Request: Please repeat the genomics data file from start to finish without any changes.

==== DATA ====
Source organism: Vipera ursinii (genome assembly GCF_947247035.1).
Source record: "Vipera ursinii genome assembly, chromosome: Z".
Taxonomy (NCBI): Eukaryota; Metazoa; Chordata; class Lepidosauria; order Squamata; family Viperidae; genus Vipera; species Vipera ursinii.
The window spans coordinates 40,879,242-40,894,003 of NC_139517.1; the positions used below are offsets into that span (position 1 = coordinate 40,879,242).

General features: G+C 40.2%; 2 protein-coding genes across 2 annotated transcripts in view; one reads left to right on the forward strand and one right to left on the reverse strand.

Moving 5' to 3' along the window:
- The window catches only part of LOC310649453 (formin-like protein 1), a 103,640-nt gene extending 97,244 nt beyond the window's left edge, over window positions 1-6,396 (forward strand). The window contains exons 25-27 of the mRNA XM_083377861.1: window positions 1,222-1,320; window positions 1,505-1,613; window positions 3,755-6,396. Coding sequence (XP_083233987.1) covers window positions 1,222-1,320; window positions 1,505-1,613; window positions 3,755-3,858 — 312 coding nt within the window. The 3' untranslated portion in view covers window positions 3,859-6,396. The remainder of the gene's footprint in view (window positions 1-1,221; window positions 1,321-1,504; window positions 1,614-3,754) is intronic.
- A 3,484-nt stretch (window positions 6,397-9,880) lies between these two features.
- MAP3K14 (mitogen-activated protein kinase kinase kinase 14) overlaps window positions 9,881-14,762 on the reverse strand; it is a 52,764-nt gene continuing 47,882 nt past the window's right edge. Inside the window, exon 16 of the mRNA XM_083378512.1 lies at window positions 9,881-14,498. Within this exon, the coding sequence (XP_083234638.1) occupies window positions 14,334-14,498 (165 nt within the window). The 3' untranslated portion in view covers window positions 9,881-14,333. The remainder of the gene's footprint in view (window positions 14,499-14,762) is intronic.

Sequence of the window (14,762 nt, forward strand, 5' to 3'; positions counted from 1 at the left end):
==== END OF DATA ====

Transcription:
Source organism: Vipera ursinii (genome assembly GCF_947247035.1).
Source record: "Vipera ursinii genome assembly, chromosome: Z".
Taxonomy (NCBI): Eukaryota; Metazoa; Chordata; class Lepidosauria; order Squamata; family Viperidae; genus Vipera; species Vipera ursinii.
The window spans coordinates 40,879,242-40,894,003 of NC_139517.1; the positions used below are offsets into that span (position 1 = coordinate 40,879,242).

General features: G+C 40.2%; 2 protein-coding genes across 2 annotated transcripts in view; one reads left to right on the forward strand and one right to left on the reverse strand.

Moving 5' to 3' along the window:
- The window catches only part of LOC310649453 (formin-like protein 1), a 103,640-nt gene extending 97,244 nt beyond the window's left edge, over window positions 1-6,396 (forward strand). The window contains exons 25-27 of the mRNA XM_083377861.1: window positions 1,222-1,320; window positions 1,505-1,613; window positions 3,755-6,396. Coding sequence (XP_083233987.1) covers window positions 1,222-1,320; window positions 1,505-1,613; window positions 3,755-3,858 — 312 coding nt within the window. The 3' untranslated portion in view covers window positions 3,859-6,396. The remainder of the gene's footprint in view (window positions 1-1,221; window positions 1,321-1,504; window positions 1,614-3,754) is intronic.
- A 3,484-nt stretch (window positions 6,397-9,880) lies between these two features.
- MAP3K14 (mitogen-activated protein kinase kinase kinase 14) overlaps window positions 9,881-14,762 on the reverse strand; it is a 52,764-nt gene continuing 47,882 nt past the window's right edge. Inside the window, exon 16 of the mRNA XM_083378512.1 lies at window positions 9,881-14,498. Within this exon, the coding sequence (XP_083234638.1) occupies window positions 14,334-14,498 (165 nt within the window). The 3' untranslated portion in view covers window positions 9,881-14,333. The remainder of the gene's footprint in view (window positions 14,499-14,762) is intronic.

Sequence of the window (14,762 nt, forward strand, 5' to 3'; positions counted from 1 at the left end):